Cathy Guisewite‘s longrunning comic strip Cathy is still a topic of discussion, 11 years after it ended. While it may sometimes seem as if topics like sexual harassment and body image are new fields discovered in the last five or ten years, Cathy was bringing them up in the ’80s and ’90s.
Comedian Jamie Loftus wanted to dig in and have a discussion about this classic strip, so she started a podcast miniseries, Aack Cast, in which she talks with Cathy readers, other cartoonists, and even Guisewite herself about many of the issues raised in the strip. Emmet talks with Jamie in this episode.
After fifteen years of cartooning for The New Yorker, Joe Dator has a deep catalog of published work – and a pretty deep catalog of UNpublished work as well (it’s a competitive business!). So in his new book Inked: Cartoons, Confessions, Rejected Ideas and Secret Sketches from the New Yorker’s Joe Dator, Joe includes not only some of his best New Yorker work, and why he seems to get stuck on certain topics (birds, anteaters, arguably nightmarish faces made of bacon and fruit on top of a pancake) but his favorites of the work that hasn’t seen print before. Joe returns to the podcast this week to chat with Tim about the book.
This week, Critiquing Comics favorite Kristin Tipping talks about the background to Evil Witch Allie and A Book for Sad Pets. Why did her art style change on Evil Witch Allie, and why did volume two seem more confident than volume one? Why is the tone of A Book for Sad Pets so desperate? Plus, her experience in going to school to make comics, and more.
In town for the Toronto Comic Arts Festival, comics power couple Eddie Campbell and Audrey Niffenegger talk to Koom in this episode about their new collaboration, called Bizarre Romance. We also get some tidbits about Audrey’s work on the sequel to her novel The Time Traveler’s Wife, and Eddie talks about coloring From Hell and his recent book The Goat-Getters.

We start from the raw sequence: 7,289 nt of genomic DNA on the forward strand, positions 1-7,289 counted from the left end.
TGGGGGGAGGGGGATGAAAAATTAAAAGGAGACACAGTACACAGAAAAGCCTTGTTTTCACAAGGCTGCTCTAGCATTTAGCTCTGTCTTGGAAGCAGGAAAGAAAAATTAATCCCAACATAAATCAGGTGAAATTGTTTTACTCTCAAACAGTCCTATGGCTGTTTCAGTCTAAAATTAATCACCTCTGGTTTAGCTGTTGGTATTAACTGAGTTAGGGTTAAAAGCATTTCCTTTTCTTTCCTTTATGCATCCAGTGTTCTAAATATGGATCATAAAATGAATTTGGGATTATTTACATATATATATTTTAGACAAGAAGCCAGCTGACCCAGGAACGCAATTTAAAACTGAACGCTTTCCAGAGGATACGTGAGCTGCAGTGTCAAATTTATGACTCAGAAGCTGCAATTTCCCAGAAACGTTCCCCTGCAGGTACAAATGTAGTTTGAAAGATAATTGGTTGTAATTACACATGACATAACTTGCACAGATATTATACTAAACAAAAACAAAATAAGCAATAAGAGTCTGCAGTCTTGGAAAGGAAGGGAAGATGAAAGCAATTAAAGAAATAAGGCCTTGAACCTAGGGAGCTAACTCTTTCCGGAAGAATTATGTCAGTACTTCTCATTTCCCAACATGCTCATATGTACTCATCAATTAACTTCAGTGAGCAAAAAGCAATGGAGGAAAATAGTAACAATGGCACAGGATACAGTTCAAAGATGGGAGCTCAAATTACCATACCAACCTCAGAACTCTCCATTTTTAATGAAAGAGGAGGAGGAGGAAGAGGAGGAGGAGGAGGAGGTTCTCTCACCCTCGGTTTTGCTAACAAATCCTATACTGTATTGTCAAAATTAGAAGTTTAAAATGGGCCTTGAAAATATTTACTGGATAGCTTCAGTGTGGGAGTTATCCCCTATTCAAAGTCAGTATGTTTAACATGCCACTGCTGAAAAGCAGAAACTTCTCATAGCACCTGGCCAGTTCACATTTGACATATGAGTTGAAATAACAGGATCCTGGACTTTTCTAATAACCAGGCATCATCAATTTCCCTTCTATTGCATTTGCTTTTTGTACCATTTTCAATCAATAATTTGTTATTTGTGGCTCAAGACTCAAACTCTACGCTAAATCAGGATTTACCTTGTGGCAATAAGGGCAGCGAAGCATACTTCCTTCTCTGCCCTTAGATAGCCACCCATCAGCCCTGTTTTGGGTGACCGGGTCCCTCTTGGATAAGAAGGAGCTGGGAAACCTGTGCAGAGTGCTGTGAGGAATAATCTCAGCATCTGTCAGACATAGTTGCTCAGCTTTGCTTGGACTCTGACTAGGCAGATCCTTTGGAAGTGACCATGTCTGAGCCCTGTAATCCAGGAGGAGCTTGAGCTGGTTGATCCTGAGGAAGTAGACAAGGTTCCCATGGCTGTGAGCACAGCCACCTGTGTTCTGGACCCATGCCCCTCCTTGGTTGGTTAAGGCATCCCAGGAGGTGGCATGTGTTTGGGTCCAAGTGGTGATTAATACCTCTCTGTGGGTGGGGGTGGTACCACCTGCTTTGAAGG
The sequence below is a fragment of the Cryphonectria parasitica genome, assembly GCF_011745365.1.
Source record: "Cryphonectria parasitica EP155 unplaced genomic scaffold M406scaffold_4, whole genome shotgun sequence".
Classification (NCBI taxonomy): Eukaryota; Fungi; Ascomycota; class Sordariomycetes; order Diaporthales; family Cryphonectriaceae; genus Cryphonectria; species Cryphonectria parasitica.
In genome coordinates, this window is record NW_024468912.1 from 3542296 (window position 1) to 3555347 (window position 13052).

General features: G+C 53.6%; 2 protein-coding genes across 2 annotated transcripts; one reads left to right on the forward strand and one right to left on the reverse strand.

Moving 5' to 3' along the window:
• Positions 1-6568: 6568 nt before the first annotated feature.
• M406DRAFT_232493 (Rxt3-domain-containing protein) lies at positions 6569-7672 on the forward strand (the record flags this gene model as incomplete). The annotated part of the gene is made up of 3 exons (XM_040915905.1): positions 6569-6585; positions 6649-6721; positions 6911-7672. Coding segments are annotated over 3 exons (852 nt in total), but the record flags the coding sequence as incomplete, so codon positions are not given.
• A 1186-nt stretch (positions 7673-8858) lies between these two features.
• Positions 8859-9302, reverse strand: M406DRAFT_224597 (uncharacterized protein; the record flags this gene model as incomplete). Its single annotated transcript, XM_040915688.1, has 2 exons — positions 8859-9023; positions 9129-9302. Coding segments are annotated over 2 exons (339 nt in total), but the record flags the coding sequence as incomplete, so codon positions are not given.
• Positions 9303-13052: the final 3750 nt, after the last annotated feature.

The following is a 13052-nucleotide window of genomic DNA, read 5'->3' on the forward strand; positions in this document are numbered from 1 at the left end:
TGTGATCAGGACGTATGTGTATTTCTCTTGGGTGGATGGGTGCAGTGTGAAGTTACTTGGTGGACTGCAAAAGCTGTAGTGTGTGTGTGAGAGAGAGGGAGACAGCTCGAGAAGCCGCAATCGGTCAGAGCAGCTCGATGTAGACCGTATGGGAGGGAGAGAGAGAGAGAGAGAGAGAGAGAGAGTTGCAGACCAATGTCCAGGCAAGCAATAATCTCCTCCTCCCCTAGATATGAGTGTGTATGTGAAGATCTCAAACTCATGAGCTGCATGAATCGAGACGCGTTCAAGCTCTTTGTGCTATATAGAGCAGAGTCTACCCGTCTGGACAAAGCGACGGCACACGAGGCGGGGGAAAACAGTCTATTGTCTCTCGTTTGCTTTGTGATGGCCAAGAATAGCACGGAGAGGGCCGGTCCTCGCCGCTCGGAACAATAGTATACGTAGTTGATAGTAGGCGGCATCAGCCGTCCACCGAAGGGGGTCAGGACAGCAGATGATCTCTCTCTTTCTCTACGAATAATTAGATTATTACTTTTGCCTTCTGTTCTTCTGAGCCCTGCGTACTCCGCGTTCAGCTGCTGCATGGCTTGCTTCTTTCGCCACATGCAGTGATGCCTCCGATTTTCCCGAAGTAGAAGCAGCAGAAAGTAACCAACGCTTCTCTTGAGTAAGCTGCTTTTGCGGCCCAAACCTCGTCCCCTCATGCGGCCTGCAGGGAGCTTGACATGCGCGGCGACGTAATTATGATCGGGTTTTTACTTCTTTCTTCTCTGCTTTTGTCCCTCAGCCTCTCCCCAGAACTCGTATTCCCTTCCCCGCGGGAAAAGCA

A comic strip gag can be a deceptively simple thing. Once you take it apart — “deconstruct” it, one might say — you find that it actually has many moving parts.
Paul Karasik and Mark Newgarden‘s How to Read “Nancy” takes a close look at each of those parts — as well as arguing persuasively for Bushmiller’s underrated artistic chops, and giving us some comic-strip history as well. Tim and Patrick review.
PLUS: Roland Mann, Dean Zachary, and Kevin Gallegly join Tim to talk about the return of Cat and Mouse!
In this episode, Kevin Patrick tells Emmet about the character’s global popularity, especially in Sweden, Australia, and India — and how “The Ghost that Walks” made his first appearance in all three countries in the same unlikely way. Why did the setting change in the early years from an urban situation to a jungle? What does it say about the situation in the former British colonies, especially in Africa? Why is the Phantom that Emmet remembers considered “wrong” by fans? All this and more.
At the Billy Ireland Cartoon Library and Museum in Columbus, Ohio, curator Jenny Robb has what most of us would consider a dream job. But she and other staff members recently had an unenviable task: choosing which 40 items to include in the museum’s fortieth anniversary exhibit. In this episode, she talks about that decision process, and answers some burning questions: Why was the comics field so male-dominated in the 20th century? How were Windsor McCay’s colors for strips like Tale of the Jungle Imps transmitted to newspapers? And much more.
Meanwhile, in Arkansas, Mike Curtis is helping to keep alive another classic comic, Dick Tracy. He’s the current writer of the strip, which won the Harvey award for best syndicated strip for three straight years through 2015, and in this episode he describes his work process on the strip. He’ll also tell us about being one of Harvey Comics’ last writers, his long-running “furry” comic Shanda the Panda, and his Superman memorabilia collection. It’s a bird! It’s a plane! No, it’s a cheese box!